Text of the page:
Management of Suprastomal Tracheal Fibroma: Introduction of a New Technique and Comparison with Other Techniques
Authors: Shires CB, Shete MM, Thompson JW
First Published: September, 2008
Objective: Suprastomal tracheal granuloma/fibroma (SSTGF) is a common cause of failure to decannulate following pediatric tracheostomy. Because larger lesions obstruct the trachea, it is necessary to remove them prior to decannulation. Various methods have been described for the management of these obstructing tracheal lesions, including the KTP laser, Nd-YAG laser, sphenoid punch, optical forceps, microsuspension laryngoscopy with an articulated arm (MSLAA), and external excision. A hollow core guide fiber for the CO(2) laser has been developed that can be advanced to better approximate targeted tissues and minimize thermal spread using a near-contact method.
Methods: A retrospective chart review was performed of 30 children under the age of 7 years (21M, 9F) with SSTGF who underwent treatment by either external excision (n=10), MSLAA (n=10), or CO(2) laser vaporization by fiberoptic laser carrier (n=10). The medical charts were reviewed for excision techniques and outcomes.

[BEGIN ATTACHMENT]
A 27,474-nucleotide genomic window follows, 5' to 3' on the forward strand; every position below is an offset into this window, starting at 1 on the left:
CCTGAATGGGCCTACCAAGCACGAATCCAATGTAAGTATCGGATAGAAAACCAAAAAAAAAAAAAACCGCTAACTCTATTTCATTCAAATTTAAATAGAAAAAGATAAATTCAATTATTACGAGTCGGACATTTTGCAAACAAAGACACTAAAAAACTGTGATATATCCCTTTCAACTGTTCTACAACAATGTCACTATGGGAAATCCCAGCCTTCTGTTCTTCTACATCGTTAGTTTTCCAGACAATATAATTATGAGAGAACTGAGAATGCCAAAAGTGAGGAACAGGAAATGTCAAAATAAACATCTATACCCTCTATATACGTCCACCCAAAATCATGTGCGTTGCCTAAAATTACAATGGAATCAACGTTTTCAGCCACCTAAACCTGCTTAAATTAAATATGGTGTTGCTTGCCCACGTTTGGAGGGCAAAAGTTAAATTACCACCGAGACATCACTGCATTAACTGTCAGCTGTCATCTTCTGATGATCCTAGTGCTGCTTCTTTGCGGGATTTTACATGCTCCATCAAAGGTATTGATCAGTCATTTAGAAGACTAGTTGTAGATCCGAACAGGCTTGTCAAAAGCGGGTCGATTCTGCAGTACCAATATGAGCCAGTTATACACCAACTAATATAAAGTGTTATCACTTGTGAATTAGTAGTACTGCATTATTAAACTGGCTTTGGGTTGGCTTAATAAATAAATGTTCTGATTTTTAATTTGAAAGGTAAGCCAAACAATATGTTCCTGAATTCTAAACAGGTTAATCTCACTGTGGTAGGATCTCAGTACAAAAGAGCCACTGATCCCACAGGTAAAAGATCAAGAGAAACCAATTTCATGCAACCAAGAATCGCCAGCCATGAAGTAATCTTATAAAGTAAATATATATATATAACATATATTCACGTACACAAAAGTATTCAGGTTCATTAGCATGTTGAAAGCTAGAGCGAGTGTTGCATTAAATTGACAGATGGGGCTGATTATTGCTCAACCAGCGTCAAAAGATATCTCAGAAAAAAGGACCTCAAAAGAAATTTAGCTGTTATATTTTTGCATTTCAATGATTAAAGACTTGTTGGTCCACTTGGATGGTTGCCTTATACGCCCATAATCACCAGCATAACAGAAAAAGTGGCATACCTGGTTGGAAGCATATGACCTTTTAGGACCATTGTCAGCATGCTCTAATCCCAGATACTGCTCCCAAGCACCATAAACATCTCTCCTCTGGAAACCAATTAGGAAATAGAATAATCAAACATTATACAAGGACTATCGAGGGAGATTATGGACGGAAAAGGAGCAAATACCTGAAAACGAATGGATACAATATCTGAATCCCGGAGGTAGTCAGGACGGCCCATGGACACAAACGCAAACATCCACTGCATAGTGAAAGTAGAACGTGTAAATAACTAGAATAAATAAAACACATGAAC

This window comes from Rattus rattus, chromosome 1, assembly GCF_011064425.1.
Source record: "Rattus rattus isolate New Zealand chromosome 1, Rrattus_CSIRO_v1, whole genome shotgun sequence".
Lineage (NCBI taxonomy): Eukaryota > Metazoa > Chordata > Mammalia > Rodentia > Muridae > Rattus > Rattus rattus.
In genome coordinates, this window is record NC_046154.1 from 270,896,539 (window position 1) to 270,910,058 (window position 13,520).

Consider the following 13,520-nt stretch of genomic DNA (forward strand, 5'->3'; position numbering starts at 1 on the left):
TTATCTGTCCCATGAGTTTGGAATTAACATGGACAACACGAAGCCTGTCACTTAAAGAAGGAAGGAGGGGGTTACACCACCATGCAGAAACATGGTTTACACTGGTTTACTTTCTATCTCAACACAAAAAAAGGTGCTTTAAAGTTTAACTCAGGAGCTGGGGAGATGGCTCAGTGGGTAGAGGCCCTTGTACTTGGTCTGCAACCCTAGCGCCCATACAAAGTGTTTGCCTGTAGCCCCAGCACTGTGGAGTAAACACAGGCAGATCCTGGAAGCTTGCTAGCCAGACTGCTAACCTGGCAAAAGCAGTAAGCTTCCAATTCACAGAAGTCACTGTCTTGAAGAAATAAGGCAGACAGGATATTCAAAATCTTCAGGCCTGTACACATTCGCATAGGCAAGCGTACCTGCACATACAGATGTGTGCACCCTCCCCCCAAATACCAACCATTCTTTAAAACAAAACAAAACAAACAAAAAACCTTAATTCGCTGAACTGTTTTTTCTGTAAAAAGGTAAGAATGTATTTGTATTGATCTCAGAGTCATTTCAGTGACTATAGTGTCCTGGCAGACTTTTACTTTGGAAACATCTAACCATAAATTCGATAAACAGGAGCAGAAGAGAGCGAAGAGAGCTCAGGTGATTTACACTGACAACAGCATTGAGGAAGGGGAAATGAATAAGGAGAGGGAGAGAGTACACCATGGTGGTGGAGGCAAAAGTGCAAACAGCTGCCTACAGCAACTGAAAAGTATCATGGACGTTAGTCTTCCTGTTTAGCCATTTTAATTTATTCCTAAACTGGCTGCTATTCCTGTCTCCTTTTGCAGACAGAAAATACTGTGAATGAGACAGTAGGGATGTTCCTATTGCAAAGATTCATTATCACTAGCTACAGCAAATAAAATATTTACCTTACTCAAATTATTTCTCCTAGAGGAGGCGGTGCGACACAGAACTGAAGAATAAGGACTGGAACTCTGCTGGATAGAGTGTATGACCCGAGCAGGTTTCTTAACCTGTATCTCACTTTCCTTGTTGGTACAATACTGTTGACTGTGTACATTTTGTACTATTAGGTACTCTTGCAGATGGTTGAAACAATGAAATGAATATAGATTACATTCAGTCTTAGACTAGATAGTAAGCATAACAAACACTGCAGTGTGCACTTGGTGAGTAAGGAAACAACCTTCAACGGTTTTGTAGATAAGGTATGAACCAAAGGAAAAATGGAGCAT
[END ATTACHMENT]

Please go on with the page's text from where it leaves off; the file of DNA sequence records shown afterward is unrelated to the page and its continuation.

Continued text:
Results: Mean operative time for external excision was 34.9min (SD=10.2min), for MSLAA was 16.3min (SD=4.8min), and for fiberoptic CO(2) laser carrier was 19.3min (SD=7.1min). Mean hospital time postoperatively for external excision was 24h (SD=510min), for MSLAA was 3.3h (SD=37.7min), and for fiberoptic CO(2) laser carrier was 3.9h (SD=46.3min). Need for additional procedures was seen in 60% of external excision procedures, 70% of MSLAA procedures, and in 30% of fiberoptic CO(2) laser carrier procedures. Immediate postoperative decannulation was possible in 10% of the external excision group, 20% of the MSLAA group, and 40% of the fiberoptic CO(2) laser carrier group.
Conclusions: The new technique of using a fiberoptic carrier for the CO(2) laser to treat children with SSTGF’s is comparable to more traditional techniques of SSTGF removal when considering the need for additional procedures, postoperative hospital stay, and percentage of immediate postoperative decannulation and provides another useful tool in the armamentarium of the surgeon in treating SSTGF’s.